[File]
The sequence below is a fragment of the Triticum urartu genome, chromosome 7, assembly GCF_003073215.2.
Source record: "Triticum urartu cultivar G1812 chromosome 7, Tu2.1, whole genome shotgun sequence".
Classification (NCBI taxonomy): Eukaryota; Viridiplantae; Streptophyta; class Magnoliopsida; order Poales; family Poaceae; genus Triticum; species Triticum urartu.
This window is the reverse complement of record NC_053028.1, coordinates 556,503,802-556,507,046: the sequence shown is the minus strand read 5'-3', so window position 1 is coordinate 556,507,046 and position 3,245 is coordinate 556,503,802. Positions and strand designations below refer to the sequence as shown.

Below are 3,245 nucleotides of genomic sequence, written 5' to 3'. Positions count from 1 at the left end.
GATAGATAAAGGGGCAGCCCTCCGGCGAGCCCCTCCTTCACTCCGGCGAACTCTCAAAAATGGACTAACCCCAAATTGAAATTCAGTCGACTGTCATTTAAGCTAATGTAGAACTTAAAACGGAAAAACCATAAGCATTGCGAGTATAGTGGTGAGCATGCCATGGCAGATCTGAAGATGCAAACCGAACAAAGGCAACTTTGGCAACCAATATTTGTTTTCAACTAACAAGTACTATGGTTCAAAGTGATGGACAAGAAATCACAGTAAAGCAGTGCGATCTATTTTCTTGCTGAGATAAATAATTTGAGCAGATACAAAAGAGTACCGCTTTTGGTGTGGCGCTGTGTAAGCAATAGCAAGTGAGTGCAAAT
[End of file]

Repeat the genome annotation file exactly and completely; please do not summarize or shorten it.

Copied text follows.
The sequence below is a fragment of the Triticum urartu genome, chromosome 7, assembly GCF_003073215.2.
Source record: "Triticum urartu cultivar G1812 chromosome 7, Tu2.1, whole genome shotgun sequence".
Classification (NCBI taxonomy): Eukaryota; Viridiplantae; Streptophyta; class Magnoliopsida; order Poales; family Poaceae; genus Triticum; species Triticum urartu.
This window is the reverse complement of record NC_053028.1, coordinates 556,503,802-556,507,046: the sequence shown is the minus strand read 5'-3', so window position 1 is coordinate 556,507,046 and position 3,245 is coordinate 556,503,802. Positions and strand designations below refer to the sequence as shown.

Below are 3,245 nucleotides of genomic sequence, written 5' to 3'. Positions count from 1 at the left end.
GATAGATAAAGGGGCAGCCCTCCGGCGAGCCCCTCCTTCACTCCGGCGAACTCTCAAAAATGGACTAACCCCAAATTGAAATTCAGTCGACTGTCATTTAAGCTAATGTAGAACTTAAAACGGAAAAACCATAAGCATTGCGAGTATAGTGGTGAGCATGCCATGGCAGATCTGAAGATGCAAACCGAACAAAGGCAACTTTGGCAACCAATATTTGTTTTCAACTAACAAGTACTATGGTTCAAAGTGATGGACAAGAAATCACAGTAAAGCAGTGCGATCTATTTTCTTGCTGAGATAAATAATTTGAGCAGATACAAAAGAGTACCGCTTTTGGTGTGGCGCTGTGTAAGCAATAGCAAGTGAGTGCAAAT